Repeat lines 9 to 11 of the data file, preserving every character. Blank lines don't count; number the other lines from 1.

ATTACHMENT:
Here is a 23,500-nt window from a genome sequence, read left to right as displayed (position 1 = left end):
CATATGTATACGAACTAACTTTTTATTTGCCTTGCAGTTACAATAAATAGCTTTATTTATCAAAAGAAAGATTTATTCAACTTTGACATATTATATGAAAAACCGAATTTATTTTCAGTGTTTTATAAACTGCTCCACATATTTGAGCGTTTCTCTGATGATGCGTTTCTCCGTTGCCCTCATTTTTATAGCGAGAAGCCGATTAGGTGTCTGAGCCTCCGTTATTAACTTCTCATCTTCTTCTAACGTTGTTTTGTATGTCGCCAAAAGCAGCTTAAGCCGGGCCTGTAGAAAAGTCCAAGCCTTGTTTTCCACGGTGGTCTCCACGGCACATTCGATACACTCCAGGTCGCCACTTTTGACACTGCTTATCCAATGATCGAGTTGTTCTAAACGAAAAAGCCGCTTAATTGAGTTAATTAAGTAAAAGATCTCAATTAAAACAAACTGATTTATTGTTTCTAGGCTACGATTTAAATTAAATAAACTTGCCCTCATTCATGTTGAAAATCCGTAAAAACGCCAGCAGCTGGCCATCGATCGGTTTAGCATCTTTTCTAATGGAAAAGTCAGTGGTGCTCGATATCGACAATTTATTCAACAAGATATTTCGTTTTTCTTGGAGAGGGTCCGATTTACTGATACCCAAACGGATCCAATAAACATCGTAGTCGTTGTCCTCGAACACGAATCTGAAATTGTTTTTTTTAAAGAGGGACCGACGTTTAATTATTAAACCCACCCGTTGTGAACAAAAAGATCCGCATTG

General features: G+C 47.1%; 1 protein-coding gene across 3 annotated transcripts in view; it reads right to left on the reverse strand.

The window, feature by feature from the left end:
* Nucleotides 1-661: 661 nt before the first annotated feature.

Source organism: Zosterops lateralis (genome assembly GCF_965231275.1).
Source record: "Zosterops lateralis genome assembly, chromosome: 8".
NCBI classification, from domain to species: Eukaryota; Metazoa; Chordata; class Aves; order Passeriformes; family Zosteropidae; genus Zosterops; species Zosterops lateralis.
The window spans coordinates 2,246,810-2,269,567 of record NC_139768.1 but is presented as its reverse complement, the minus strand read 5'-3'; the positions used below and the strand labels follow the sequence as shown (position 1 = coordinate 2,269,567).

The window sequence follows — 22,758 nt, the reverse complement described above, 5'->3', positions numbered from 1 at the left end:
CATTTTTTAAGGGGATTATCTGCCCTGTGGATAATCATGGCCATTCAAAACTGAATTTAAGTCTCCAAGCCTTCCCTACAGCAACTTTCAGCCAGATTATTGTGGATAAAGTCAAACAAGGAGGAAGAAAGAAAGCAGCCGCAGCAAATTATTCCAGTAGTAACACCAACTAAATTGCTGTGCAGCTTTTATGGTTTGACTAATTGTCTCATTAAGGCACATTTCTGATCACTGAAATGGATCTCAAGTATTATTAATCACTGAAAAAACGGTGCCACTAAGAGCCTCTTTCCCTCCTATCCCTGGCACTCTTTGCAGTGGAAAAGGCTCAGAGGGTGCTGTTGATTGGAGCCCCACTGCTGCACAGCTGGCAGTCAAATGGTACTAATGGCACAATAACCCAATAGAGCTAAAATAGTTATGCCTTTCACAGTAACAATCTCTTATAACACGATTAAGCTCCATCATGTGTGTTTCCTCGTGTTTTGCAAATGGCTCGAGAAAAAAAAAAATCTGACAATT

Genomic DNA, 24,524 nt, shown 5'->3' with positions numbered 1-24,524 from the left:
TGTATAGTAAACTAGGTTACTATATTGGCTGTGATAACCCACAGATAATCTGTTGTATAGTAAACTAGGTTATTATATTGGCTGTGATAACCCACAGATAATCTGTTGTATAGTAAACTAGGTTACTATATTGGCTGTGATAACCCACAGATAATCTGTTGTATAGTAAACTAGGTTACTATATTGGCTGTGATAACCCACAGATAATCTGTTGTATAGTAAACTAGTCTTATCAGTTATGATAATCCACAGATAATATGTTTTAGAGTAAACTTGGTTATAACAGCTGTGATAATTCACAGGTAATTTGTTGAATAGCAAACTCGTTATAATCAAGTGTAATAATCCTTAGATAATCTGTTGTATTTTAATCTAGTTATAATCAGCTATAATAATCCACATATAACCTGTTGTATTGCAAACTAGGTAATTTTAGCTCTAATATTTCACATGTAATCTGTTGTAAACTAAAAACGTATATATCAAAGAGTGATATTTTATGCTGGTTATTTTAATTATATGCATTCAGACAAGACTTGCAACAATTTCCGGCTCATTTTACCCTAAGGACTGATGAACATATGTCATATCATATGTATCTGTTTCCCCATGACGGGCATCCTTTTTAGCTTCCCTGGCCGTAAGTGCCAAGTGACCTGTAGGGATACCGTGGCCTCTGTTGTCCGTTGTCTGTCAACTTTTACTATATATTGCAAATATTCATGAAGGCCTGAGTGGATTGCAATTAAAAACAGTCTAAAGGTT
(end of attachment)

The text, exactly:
The window spans coordinates 2,246,810-2,269,567 of record NC_139768.1 but is presented as its reverse complement, the minus strand read 5'-3'; the positions used below and the strand labels follow the sequence as shown (position 1 = coordinate 2,269,567).

The window sequence follows — 22,758 nt, the reverse complement described above, 5'->3', positions numbered from 1 at the left end:
CATTTTTTAAGGGGATTATCTGCCCTGTGGATAATCATGGCCATTCAAAACTGAATTTAAGTCTCCAAGCCTTCCCTACAGCAACTTTCAGCCAGATTATTGTGGATAAAGTCAAACAAGGAGGAAGAAAGAAAGCAGCCGCAGCAAATTATTCCAGTAGTAACACCAACTAAATTGCTGTGCAGCTTTTATGGTTTGACTAATTGTCTCATTAAGGCACATTTCTGATCACTGAAATGGATCTCAAGTATTATTAATCACTGAAAAAACGGTGCCACTAAGAGCCTCTTTCCCTCCTATCCCTGGCACTCTTTGCAGTGGAAAAGGCTCAGAGGGTGCTGTTGATTGGAGCCCCACTGCTGCACAGCTGGCAGTCAAATGGTACTAATGGCACAATAACCCAATAGAGCTAAAATAGTTATGCCTTTCACAGTAACAATCTCTTATAACACGATTAAGCTCCATCATGTGTGTTTCCTCGTGTTTTGCAAATGGCTCGAGAAAAAAAAAAATCTGACAATT